The Role of Context In Growth
In 1989, Tim Berners-Lee was working at CERN when he committed an “act of desperation”, linking hypertext to the Transmission Control Protocol and the domain name system. It was an act that is known to us today as the World Wide Web. By integrating these highly fragmented documentation systems, he created a fundamental way for ideas and people to better connect.
And connect we did. The launch of the Web gave rise to a proliferation of pages upon pages that ultimately rendered Yahoo’s directory obsolete and drove up the value that Google’s search algorithms offered. Now, we’ve been steadily stumbling towards a new pivotal moment as exabytes of content are being generated daily. Berners-Lee’s World Wide Web has been a success. A staggering one.
However, even Berners-Lee now believes a new paradigm must evolve from the existing Web he created:
“As more interactive ‘read/write’ technologies (e.g. Wikis, blogs and photo/video sharing) and social networking sites have proliferated, the truly profound nature of this change is being felt. To understand and enable a new generation of social machines, we must start by re-envisioning the way large communities of users interact with the growing masses of information available on the Web.”
The success of the Web has led to a simultaneously awe-inspiring and overwhelming sea of information floating within a highly fragmented ecosystem, surfaced only by the correct combination of search terms via Google or a serendipitous share from a friend through Facebook. New channels of discovery remain cluttered, with machines taking stabs at recommendations, with algorithms desperately clustering away to look for patterns in browsing behaviors from the quintillion bytes of data growing every second someone is online.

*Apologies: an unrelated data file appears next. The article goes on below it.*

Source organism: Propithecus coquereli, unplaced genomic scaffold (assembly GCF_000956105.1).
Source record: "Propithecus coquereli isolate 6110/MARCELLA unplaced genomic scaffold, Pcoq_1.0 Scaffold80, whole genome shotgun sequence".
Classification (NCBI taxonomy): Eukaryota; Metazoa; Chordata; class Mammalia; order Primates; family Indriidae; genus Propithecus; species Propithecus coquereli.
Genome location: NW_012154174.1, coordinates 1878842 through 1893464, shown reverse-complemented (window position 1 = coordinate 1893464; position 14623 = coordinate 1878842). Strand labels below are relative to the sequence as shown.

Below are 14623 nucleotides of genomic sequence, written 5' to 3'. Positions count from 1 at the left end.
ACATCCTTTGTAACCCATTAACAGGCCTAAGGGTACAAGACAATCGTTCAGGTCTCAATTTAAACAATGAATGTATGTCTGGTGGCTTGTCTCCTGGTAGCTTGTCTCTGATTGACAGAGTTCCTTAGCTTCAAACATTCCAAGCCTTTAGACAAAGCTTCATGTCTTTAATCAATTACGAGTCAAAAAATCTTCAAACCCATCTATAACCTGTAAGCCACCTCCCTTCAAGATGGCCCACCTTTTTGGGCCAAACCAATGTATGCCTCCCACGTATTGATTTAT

Phase 1: Complexity Sets The Foundation For Context
Abundance yields complexity. With the dizzying growth of mobile, the amount of data constantly generated has put us in a temporary glut, fueling the red-hot demand for data scientists tasked to make sense of all the bits and bytes.
“Every program attempts to expand until it can read mail. Those programs which cannot so expand are replaced by ones which can.” Zawinski's Law
The top platforms and their incumbents have been diligently attacking all phases of information complexity: Aggregation, Search, Curation and Creation. It’s clear that information overload is creating inefficiency. Millions of hours are spent browsing and searching online for the perfect shoes for a holiday party, homeopathic cures for an illness, or even the love of your life. Entire industries (read: advertising) have had to pivot to remain relevant and break through the noise.
Text, photo, video, voice, location, temperature, speed: any data that can be captured is being captured. This massive volume of information creates new opportunities for businesses to cater experiences to people based on rich data. Instead of having people sort through massive volumes of information. Computers and communities are going to grow in importance as curation makes information more accessible.
Phase 2: Communities And Chat Accelerating Curation of Information
Platforms like reddit, Facebook and Twitter have been pivotal in creating communities that help weed through all this complexity. By harnessing the masses, platforms help define relevance with each upvote, like, or retweet through the viral dynamics of social networks.